I met the wonderful Susie Finkbeiner through the wonderful Calvin Festival of Faith and Writing (April 10-12) and have loved getting to know a small bit of her heart for writing and her wonderful sense of humor through the Breathe Conference, her splendid blog, and her first novel, Paint Chips. Her latest novel, My Mother’s Chamomile, was released just last month and I highly recommend you check it out! In the midst of her novel promotion hubbub, she has been gracious enough to send a postcard Preppy Bohemia’s way. I was encouraged by her words and I now you will to! Don’t forget to give her a follow either by blog or by twitter, or a like facebook-way too!
I wove my very first fiction in kindergarten. I told a tale of a master ballerina, age 5, who stunned audiences with her spinning and twirling and leaping.
The ballerina was offered a job dancing on a big stage. However, she turned it down so that she could go to school. The tiny dancer’s name just happened to be Susie. And, well, she was me.
And, no, she couldn’t demonstrate the moves at school. She didn’t want to show off. And when I say “she”, I mean “me”.
My very first fiction was a big whopper of a lie.
I learned that day that I could take life and look at it from a different angle. I could see what was and make it into what could be.
Really, that’s all that fiction writers do. Even the ones who write about mythical creatures such as unicorns and vampires and Amish. Hold on. Amish are real. Right?
Flash forward an undisclosed amount of years. I’m now a working author. I’ve written two novels and am working on the third. I get paid to do this. And if that’s not the biggest gas in all the world, I don’t know what is. That’s not to say I get paid a lot. Still, I get some cash out of the deal. I love where I am now, making up stories, hoping that people will believe them.
But, somewhere in between ballerinas and published novels, I matured from a liar to a novelist. Was that transformation magic? Did I wish for it to be and it was so? Did I fall down the lucky tree and get smacked by every branch?
I’m happy to let you in on my secret. I’d love to share how I wound up sitting at my desk, wearing pajama pants, and making up novels. Come in close. Here’s my secret.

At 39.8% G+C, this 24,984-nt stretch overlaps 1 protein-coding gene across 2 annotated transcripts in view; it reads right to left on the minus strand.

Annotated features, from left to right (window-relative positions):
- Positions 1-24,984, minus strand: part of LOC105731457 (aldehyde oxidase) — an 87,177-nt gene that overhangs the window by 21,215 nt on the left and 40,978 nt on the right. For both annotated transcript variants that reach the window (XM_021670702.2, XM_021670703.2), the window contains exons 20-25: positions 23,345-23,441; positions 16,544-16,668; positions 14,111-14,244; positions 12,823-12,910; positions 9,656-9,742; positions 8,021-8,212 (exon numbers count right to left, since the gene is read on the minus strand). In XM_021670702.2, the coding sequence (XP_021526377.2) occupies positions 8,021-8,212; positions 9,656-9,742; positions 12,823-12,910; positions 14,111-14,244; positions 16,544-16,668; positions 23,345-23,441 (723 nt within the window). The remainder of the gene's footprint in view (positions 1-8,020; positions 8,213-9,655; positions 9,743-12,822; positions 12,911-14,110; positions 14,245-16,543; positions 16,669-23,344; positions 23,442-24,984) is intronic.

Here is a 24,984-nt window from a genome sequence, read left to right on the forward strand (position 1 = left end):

I worked really, really, really, really hard.
There you have it, folks. The magic, sparkly bullet is hard work. Oh, and a lot of perseverance and determination added on top.
From the day I lied about being a ballerina to this day, I’ve written hundreds of thousands of words. Possibly even millions. I don’t know. I’m a writer, not a mathematician. I’ve read thousands of books. I’ve had more rejections than acceptances. I’ve fallen on my face more than I’ve soared.
Can I tell you a little something about the down-side? The rejections? They’ve made me better. Stronger. More confident. Because I get back up, put my fingers on the keyboard and keep working. Also, they make the successes that much sweeter.
Are there short cuts? Ways to bypass the hard work? Sure. I suppose there are. But, would good writing be the result? It’s not likely.
It takes hard work. And when the work is done, you start over again. You work even harder. You strive to
make the next better than the one before.
Goodness gracious, this sounds really hard, doesn’t it?
That’s because it is. Here’s the thing, though. It’s worth it.
I don’t know your dream. I’d love to hear about it. Truly I would. Maybe you want to be an actor on Broadway. Possibly you want to invent something really cool that will enhance our lives. You might really want to be a Geometry teacher, in which case, God bless you. Seriously. Whatever your dream, I guarantee it will take a lot of work to achieve. It will take training and education and discipline. You will have to make sacrifices and give of yourself.
You will have to work really, really, really, really hard.
I promise, you will.
But hear me out. It will be worth it. Even if the biggest stage you stand upon is in a community theater. Or if you invent something that is cute, but not hugely useful. Even if all of your Geometry students fail miserably. I will tell you this, if you give your heart to it, no matter what, you will be a success.
If I wake up tomorrow and have a big, huge, “no thank you” letter in my inbox from an editor, I will still write.
If next week I find out that fiction is a bust and that nobody wants to read it anymore, I will still write.
Why? Because I love it. Even if no one ever reads another word I write, I’ll keep putting in the work.
I truly hope you will, too.